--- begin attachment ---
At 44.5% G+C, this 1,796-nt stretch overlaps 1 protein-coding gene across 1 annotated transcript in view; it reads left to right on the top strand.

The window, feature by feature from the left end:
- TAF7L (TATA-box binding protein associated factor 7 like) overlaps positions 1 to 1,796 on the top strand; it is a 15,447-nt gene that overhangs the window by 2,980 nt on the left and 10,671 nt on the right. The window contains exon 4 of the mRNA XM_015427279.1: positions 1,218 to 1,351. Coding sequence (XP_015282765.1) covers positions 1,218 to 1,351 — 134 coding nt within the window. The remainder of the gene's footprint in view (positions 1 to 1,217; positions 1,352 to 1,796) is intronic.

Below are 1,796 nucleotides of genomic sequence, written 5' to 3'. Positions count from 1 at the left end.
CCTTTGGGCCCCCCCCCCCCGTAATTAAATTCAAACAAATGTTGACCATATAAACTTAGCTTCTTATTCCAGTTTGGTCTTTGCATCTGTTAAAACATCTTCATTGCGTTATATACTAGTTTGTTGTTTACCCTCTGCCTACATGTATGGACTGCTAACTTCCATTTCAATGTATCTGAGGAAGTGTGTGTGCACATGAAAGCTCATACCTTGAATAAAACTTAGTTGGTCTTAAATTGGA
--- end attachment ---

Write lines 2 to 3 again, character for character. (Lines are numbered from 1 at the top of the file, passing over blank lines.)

The window, feature by feature from the left end:
- TAF7L (TATA-box binding protein associated factor 7 like) overlaps positions 1 to 1,796 on the top strand; it is a 15,447-nt gene that overhangs the window by 2,980 nt on the left and 10,671 nt on the right. The window contains exon 4 of the mRNA XM_015427279.1: positions 1,218 to 1,351. Coding sequence (XP_015282765.1) covers positions 1,218 to 1,351 — 134 coding nt within the window. The remainder of the gene's footprint in view (positions 1 to 1,217; positions 1,352 to 1,796) is intronic.